Tags: God | trust | coin | money

First Amendment Also Supports Free Exercise of Religion

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Monday, 03 Jun 2013 09:45 AM Current | Bio | Archive

The complete wording of the First Amendment to the U.S. Constitution reads: "Congress shall make no law respecting an establishment of religion, or prohibiting the free exercise thereof; or abridging the freedom of speech, or of the press; or the right of the people peaceably to assemble, and to petition the Government for a redress of grievances."

But this is what many liberals and many in the news media probably only would hear if you recited it aloud: "Congress shall make no law respecting an establishment of religion, yada yada, or abridging the freedom of the press, yada yada." They ignore or are oblivious to the important additional words of the First Amendment.

High school cheerleaders, valedictorians and others recently have come under fire for invoking God's name on banners, speeches and public prayers. But thank God — and appellate judges — there's a simple, court-tested way to beat such attacks simply by looking at the money in your pockets.

The official national motto, "In God We Trust," has appeared on all the money made for U.S. commerce for nearly a half-century. Its use has repeatedly withstood legal challenges.

The Board of Education in Kountze, Texas, banned the display of faith-based messages at school events last fall after football cheerleaders waved banners emblazoned with references to God and an atheist group subsequently filed a protest. Attorneys for the students sued to overturn the ban. A Texas state judge ruled in their favor on May 8.

"Neither the Establishment Clause [of the U.S. Constitution] nor any other law prohibits the cheerleaders from using religious-themed banners at school sporting events," Judge Steve Thomas concluded in his summary judgment.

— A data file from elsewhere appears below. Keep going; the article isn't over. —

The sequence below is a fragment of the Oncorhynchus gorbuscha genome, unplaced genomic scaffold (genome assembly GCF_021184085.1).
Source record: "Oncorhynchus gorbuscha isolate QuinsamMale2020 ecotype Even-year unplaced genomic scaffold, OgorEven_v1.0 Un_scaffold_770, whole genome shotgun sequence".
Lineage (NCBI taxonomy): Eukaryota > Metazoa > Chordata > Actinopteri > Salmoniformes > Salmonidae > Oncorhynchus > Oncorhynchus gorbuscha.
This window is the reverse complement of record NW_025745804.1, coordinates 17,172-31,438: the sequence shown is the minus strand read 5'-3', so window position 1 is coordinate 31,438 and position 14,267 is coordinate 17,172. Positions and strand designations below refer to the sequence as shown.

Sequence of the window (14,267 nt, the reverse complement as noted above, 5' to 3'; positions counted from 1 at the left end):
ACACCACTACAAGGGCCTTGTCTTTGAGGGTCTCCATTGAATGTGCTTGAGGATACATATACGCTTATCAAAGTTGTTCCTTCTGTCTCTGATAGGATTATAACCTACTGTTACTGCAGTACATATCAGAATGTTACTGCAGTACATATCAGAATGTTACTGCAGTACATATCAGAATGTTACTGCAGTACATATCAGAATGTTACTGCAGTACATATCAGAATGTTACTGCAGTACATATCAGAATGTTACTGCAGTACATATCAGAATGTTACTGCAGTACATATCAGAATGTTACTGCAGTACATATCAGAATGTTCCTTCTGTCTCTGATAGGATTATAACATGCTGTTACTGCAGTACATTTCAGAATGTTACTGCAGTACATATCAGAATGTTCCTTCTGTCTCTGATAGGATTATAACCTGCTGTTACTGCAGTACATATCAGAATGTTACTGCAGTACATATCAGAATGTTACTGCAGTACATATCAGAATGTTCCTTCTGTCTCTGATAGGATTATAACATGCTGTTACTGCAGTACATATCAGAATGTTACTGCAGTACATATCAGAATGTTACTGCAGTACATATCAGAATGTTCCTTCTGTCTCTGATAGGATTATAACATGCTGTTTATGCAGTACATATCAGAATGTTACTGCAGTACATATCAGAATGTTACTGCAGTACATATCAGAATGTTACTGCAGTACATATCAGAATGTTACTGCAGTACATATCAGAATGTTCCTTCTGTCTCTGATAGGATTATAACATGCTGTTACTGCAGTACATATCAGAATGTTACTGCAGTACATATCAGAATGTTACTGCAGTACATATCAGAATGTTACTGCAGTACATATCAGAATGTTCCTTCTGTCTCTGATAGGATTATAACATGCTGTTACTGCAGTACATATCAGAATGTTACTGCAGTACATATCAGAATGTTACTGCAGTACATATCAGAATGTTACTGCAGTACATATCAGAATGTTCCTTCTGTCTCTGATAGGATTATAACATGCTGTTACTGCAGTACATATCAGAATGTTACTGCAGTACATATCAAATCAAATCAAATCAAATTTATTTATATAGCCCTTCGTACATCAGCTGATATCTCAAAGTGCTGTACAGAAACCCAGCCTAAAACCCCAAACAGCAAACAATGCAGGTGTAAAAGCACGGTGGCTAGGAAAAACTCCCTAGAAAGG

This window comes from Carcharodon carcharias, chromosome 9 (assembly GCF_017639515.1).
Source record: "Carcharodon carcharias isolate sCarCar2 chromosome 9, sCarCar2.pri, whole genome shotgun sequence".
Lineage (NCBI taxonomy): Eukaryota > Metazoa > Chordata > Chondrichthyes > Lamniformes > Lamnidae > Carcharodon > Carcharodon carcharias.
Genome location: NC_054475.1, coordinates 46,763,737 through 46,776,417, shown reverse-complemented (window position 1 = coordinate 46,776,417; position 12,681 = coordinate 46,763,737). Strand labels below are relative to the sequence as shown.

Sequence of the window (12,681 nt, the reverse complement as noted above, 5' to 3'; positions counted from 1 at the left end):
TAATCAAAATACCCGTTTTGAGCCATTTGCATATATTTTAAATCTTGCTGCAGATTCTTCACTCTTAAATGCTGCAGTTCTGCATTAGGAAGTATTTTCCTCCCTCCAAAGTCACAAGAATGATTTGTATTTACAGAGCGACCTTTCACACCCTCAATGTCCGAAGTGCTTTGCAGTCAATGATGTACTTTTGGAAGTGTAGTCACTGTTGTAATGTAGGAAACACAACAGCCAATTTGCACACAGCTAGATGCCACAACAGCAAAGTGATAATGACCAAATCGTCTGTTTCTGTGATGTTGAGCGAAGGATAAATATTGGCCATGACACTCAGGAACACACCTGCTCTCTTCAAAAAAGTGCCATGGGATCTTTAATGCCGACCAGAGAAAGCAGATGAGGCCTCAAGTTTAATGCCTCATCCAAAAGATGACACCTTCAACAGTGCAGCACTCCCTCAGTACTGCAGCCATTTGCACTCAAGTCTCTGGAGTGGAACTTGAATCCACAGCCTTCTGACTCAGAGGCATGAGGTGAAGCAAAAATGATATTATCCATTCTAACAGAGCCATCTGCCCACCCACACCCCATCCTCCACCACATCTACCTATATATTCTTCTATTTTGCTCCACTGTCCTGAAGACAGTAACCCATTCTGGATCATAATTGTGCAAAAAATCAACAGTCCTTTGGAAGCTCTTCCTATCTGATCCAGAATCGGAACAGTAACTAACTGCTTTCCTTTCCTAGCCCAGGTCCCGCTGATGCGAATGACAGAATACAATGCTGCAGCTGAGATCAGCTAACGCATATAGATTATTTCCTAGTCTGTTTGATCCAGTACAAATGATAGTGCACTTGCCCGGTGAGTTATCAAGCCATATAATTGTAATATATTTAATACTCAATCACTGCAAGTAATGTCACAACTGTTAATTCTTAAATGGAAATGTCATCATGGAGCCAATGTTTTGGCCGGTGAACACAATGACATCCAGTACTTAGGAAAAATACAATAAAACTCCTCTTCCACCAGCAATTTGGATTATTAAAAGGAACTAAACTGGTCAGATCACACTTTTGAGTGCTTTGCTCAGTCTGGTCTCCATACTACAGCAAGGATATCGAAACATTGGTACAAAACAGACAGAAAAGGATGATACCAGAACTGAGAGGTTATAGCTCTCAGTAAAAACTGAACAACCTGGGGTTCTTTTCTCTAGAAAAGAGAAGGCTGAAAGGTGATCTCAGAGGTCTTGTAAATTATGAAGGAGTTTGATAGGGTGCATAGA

The atheist group that objected to the banners is no stranger to the nation's coin collectors. That group, the Freedom From Religion Foundation, has been unsuccessfully waging a legal fight for decades to get "In God We Trust" stricken from U.S. coins and paper money. Even though appeals courts have repeatedly supported such traditional, patriotic and ceremonial phrases, the Freedom From Religion Foundation filed suit yet again earlier this year, so the fight over the motto is not over.

The use of the motto on money was an outgrowth of religious fervor during the Civil War. Mark Watkinson, a Baptist minister from Pennsylvania, sent a letter in 1861 to Salmon Chase, President Lincoln's Treasury Secretary. Chase then wrote to U.S. Mint Director James Pollock, and the Mint finally used "In God We Trust" in 1864 on new-denomination two-cent coins introduced into circulation that year.

In 1908, a federal law was passed requiring the words' appearance on U.S. coins, although the cent, nickel and dime were exempted. The 1908 law resulted from an impulsive decision by President Theodore Roosevelt. In 1907, Roosevelt had ordered the Mint to omit the words from gold coins. But Congress mandated use of the motto after church groups detected the change and complained about the omission.

Public Law 140, requiring the motto on all U.S. coins and paper money, was introduced in the 84th Congress and signed into law by President Eisenhower in 1955. A year later, Eisenhower signed another bill formally establishing "In God We Trust" as the national motto.

Half a century before "In God We Trust" first debuted on a U.S. coin, a similar phrase turned up in a poem written during the War of 1812 by lawyer-patriot Francis Scott Key. That poem soon became the lyrics of "The Star-Spangled Banner," which was proclaimed the official national anthem in 1931. The following words are in the fourth stanza and provide a link between the official national motto and the official national anthem:

Then conquer we must, when our cause is just
And this be our motto: "In God is our trust."


Who would rule that the words "In God is our trust" from our patriotic national anthem — which is played before many public events — or that our national motto, "In God We Trust," can't be used on banners or speeches used at those events?

About the Author:
Mike Fuljenz
Mike Fuljenz is a member of the Moneynews Financial Brain Trust. Click Here to read more of his articles. He is also the editor of the NLG award winning Michael Fuljenz Metals Market Weekly Report. Discover more by Clicking Here Now.

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High school cheerleaders, valedictorians and others recently have come under fire for invoking God's name on banners, speeches and public prayers. But thank God — and appellate judges — there's a simple, court-tested way to beat such attacks simply by looking at the money in your pockets.
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Monday, 03 Jun 2013 09:45 AM
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